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By lunchtime Friday, the federal prosecutors on the first stock options backdating trial must’ve known their weekend was ruined. Three days after Assistant U.S. Attorneys Timothy Crudo and Adam Reeves rested their securities fraud case against former Brocade Communications CEO Gregory Reyes, U.S. District Judge Charles Breyer ordered them to justify their case in writing. By 8 a.m. today, he told them, they must file a brief explaining what evidence they presented in trial showing that Reyes acted with criminal intent. Breyer was responding to a motion by defense lawyers to dismiss the case on the grounds that no rational jury could find Reyes guilty. The so-called Rule 29 motion is a common tactic by defense lawyers that seldom succeeds, though Breyer on Friday seemed to give Reyes lawyer Richard Marmaro’s more than a cursory glance. The motion, filed Tuesday, criticized virtually every facet of the government’s case. But on Friday morning, the judge wanted prosecutors to focus on a single aspect. “What I want them to address is essentially the mens rea requirement under the law,” Breyer said. The question, he said, was what Reyes knew. “In short form, I want to have some review of the evidence according to the prosecution of what is in the record showing the mens rea.” Crudo spent the next half-hour or so doing his best to convince the judge that he has, in fact, presented evidence of Reyes’ guilty mind. With the judge grilling him on each point, the prosecutor focused on testimony from a former Brocade employee and a lawyer who investigated Brocade’s options, two options-related e-mails, and the fact that Reyes signed a 10k � the company’s annual report � with erroneous information. Crudo initially spoke about June Weaver, a former HR employee at Brocade who testified that Reyes told her “it’s not illegal if you don’t get caught.” Weaver’s testimony had been undermined by the fact that she couldn’t remember if Reyes was talking about stock options. As Breyer put it Friday, “it was pretty untethered.” Crudo spent more time talking about an e-mail that Weaver sent to Reyes and others with an attachment that outlined the legal way to account for options. “My question is, what evidence do you have in the record that you point to that Mr. Reyes opened the attachment?” Breyer said.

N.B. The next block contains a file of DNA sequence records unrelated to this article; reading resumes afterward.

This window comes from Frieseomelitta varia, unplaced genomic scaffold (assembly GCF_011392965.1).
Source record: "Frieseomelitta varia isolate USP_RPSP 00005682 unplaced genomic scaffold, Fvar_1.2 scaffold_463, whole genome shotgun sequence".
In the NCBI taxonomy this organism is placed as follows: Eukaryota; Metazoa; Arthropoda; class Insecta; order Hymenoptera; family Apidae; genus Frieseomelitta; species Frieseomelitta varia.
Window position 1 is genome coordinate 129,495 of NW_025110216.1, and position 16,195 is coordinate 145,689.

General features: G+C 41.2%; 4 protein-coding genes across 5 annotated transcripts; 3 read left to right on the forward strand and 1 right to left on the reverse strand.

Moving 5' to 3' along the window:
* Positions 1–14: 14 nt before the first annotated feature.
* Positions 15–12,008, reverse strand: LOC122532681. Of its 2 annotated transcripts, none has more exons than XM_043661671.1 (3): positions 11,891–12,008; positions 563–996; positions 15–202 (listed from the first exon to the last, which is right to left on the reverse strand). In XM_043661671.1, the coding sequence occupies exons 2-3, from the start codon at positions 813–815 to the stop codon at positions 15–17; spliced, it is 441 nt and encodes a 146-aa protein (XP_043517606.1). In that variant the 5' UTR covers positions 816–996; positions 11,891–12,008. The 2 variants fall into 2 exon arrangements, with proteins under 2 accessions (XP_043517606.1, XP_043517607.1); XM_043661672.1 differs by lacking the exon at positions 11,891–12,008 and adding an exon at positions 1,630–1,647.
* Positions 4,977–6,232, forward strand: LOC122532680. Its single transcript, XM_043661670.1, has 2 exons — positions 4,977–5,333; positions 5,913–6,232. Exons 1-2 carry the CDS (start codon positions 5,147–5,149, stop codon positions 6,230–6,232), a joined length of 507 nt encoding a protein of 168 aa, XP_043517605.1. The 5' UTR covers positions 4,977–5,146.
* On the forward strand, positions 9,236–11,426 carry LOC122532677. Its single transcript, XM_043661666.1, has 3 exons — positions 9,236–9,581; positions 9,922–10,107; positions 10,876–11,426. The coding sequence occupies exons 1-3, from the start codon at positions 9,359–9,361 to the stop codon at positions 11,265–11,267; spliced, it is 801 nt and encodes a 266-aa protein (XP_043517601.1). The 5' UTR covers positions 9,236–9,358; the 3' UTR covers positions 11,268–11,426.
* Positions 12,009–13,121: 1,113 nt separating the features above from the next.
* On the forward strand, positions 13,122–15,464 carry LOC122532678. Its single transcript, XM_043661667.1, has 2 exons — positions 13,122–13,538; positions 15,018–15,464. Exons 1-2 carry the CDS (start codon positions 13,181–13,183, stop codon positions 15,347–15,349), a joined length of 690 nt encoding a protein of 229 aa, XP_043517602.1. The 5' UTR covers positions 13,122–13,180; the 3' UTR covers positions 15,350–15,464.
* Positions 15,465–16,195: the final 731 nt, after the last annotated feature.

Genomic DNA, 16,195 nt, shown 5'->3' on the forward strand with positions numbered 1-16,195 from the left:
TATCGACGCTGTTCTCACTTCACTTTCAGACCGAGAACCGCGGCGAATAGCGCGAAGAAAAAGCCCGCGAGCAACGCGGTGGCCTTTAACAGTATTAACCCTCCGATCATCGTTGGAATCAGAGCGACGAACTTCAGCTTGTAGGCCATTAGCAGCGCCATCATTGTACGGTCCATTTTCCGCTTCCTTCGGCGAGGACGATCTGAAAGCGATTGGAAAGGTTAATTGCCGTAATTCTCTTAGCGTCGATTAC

‘In short form, I want to have some review of the evidence according to the prosecution of what is in the record showing the mens rea.’

Judge Charles Breyer


Crudo had none, and the judge had similar questions about the prosecutor’s other responses, including his reference to the testimony of Morrison & Foerster partner Craig Martin, who did a 2005 investigation of the company’s options problems. “Mr. Martin testified that the defendant was aware that in-the-money options had an accounting implication,” Crudo said. He also pointed to a 2004 e-mail Reyes sent to an executive at another company saying, “IT IS ILLEGAL TO BACKDATE OPTION GRANTS.” But Breyer was skeptical that those pieces of evidence showed that Reyes knew why there were legal implications to backdating options. The judge also bristled at Crudo’s invocation of the 2002 10k, which Reyes signed � and which stated, erroneously, that in-the-money options were properly expensed.<—Optional reading Table—->
Optional Reading

Read The Recorder‘s roundup of the stock-option backdating scandal. There won’t be a test later … but there might be a subpoena.

“A CEO can be prosecuted, criminally prosecuted, if there’s a misstatement in a 10k that he didn’t know was a misstatement?” the judge asked. If so, he added, “your cases are going to be very short. From now on, you’re going to take a 10k, you’re going to talk to a handwriting analyst, and you’re going to ask ‘is this the CEO’s signature?’” There wasn’t much left for the yellow-suited Marmaro � partner at Skadden, Arps, Slate, Meagher & Flom � to say when it was his turn, other than to agree with the judge’s skepticism on “probably the single critical issue in this case.” He said it was critical for Breyer to get rid of the case before it reached the jury because “there’s an anti-CEO bias out there.” Crudo declined to comment after the hearing, and Marmaro said he wouldn’t talk publicly about the motion until this week. But David Shapiro, a former interim San Francisco U.S. attorney and now a partner at Boies, Schiller & Flexner in Oakland, said judges are particularly hesitant to grant Rule 29 motions before a verdict is reached because they are unappealable unless issued after a conviction. There’s also a high standard for defendants � he and other former prosecutors said prosecutors can usually take solace in the fact that a Rule 29 motion requires that evidence be viewed in the most favorable light to the government � a point that Crudo repeatedly stressed. “They are filed in every case, and it would be a mistake for a defense lawyer to not file one,” Shapiro said. “But they’re very seldom granted.”

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